I don't contibute very often but I need to vent now and see if anyone has any suggestions.
My husband, age 68, has been Dx with AD for 4 1/2 yrs. I quit work to care for him because he cannot be left alone, wanders and won't let anyone else stay with him.
I tried a day care several days a week but they couldn't handle him because he wanders and starts to get aggressive. It was not a locked facility.
I then tried respite during the day at an AD & dementia facility which is locked and he could wander all over. He did well until I tried to leave him there overnight. He apparently wandered all night and he hit another resident when they tried to get their toothbrush back that he took. He does pick up things and put them in his pockets a lot.
He was sent to a geriatric psych unit for 14days for testing and medication adjustments.
I was shocked when I picked him up because he looked so old and frail. He still wanders but is now unsteady on his feet. I'm sure it is from the large doses of medicine he is on. He still gets agressive with me when I try to get him to bathe or take his medicine. He is so much more confused too.
They told me I need to place him somewhere,which I agree with. I am trying to put him in a Veteran's Home here where they have a locked unit but it says in the paperwork they will not take anyone who has violent tendacies.
I doubt anyplace would take someone who is violent or combative,especially a man.
They did a CAT scan when he was admitted and also found he had early NPH which didn't show up in a CAT scan several years ago. I researched this disease and know it is usually mistaken for AD. Several years ago I asked his Neurologist if it could be NPH and he said no.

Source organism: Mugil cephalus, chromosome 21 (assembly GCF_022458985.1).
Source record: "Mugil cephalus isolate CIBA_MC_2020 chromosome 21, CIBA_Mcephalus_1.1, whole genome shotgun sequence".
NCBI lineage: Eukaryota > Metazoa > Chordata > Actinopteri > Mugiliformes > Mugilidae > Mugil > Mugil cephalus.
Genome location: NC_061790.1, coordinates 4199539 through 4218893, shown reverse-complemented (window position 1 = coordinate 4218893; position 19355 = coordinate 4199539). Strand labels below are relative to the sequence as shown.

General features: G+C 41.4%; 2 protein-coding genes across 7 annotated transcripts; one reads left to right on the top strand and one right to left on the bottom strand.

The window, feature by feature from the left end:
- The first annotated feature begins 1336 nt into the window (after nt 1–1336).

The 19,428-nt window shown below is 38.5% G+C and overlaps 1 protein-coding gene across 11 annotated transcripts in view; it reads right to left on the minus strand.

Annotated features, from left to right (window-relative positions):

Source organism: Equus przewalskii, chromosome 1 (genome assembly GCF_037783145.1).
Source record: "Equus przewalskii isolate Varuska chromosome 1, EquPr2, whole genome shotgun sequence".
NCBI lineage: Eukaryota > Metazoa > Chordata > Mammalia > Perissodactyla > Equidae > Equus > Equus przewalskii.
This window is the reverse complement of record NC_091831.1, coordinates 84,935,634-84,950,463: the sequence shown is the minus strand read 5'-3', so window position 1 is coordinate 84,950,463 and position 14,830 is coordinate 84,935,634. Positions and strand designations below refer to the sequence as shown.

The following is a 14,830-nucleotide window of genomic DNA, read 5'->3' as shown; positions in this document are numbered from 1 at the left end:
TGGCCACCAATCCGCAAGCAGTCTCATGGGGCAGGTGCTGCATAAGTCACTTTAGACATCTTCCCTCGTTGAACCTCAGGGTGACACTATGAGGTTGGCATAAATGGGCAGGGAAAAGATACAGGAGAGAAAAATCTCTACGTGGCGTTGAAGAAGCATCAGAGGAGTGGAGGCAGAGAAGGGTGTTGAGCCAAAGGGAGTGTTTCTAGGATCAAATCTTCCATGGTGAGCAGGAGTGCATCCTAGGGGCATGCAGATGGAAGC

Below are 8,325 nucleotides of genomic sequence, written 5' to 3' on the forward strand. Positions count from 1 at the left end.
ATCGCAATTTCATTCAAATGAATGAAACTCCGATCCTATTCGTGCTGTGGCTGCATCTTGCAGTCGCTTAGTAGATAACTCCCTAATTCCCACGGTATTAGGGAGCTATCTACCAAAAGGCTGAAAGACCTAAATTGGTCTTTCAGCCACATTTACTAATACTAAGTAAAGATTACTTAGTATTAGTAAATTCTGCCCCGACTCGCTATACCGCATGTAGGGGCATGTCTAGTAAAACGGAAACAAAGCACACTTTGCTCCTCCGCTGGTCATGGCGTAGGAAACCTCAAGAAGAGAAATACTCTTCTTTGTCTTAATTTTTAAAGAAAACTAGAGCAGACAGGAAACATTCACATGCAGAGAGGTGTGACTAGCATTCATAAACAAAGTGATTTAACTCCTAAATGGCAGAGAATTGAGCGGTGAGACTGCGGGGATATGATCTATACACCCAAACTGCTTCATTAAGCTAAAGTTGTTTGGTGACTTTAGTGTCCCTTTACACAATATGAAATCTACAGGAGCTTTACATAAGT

I am a nervous wreck and losing my patience and mind.
He is on Aricept and Namenda, as well as Seroquel 100mg 2x day, Trazadone 25mg 3x a day, Trazadone 150mg at bedtime ,Estradiol.5mg 2x day (a female hormone) for inappropriate behavior and Ativan 1mg as needed for agitation.
What do I do now? Where can I put him? I am so frustrated. Has anyone else had this problem?
Hello - I have not had the same problem but I know that nursing homes, including VA nursing homes, DO accept agressive patients providing they can be calmed down with the right medications That is usually the case. First get him on a waiting list for a VA home, and while you are waiting, get his doctor to prescribe something that works for aggressive behavior. Namenda and Aricept work to slow the progression very early stage AD, but not after a while. I think it was 8 to 15 months in the studies done before Aricept was approved by the FDA. After that it is a waste of money to keep taking it.
But I am sure that just about anyone can be sedated if enough of the right drug is used. In the NH where my Mom is, there are a lot of people who look fairly spaced out, and I am almost sure they were at one time hard to manage so they are now on tranquilizers.
I remember how (it was in the 60s and many of you were not around!) the invention of simple tranquiizers like Valium revolutionized the mental health treatment in hospitals all over the world. People who were held in bed by physical restraints were now able to get up and walk around and even take part in therapy because the aggression was dampened by the drug. By now there are better and more specific drugs out there.
No one needs to worry about addiction. Alzheimers Disease is fatal. The person does not recover and does not go out into the world on his own to purchase drugs illegally. So if the NH can keep him happy, calm, and able to participate in life, they are far better equipped to do it than one harassed relative at home on 24/7 duty.
Make sure you speak to administrators at several hospitals /homes. I do not think the information you got was correct. Small privately owned group homes may reject aggressive patients. But surely not a VA hospital ..I think of all the mentally disturbed ex GIs from the Vietnam war, and now the new wave from the current war ...what are they all supposed to do?
Sadly, lots of our vets are getting less than acceptable medical treatment. The VA is constantly looking for ways to trim costs. And just when you think there's not much more that can be cut, they find a way.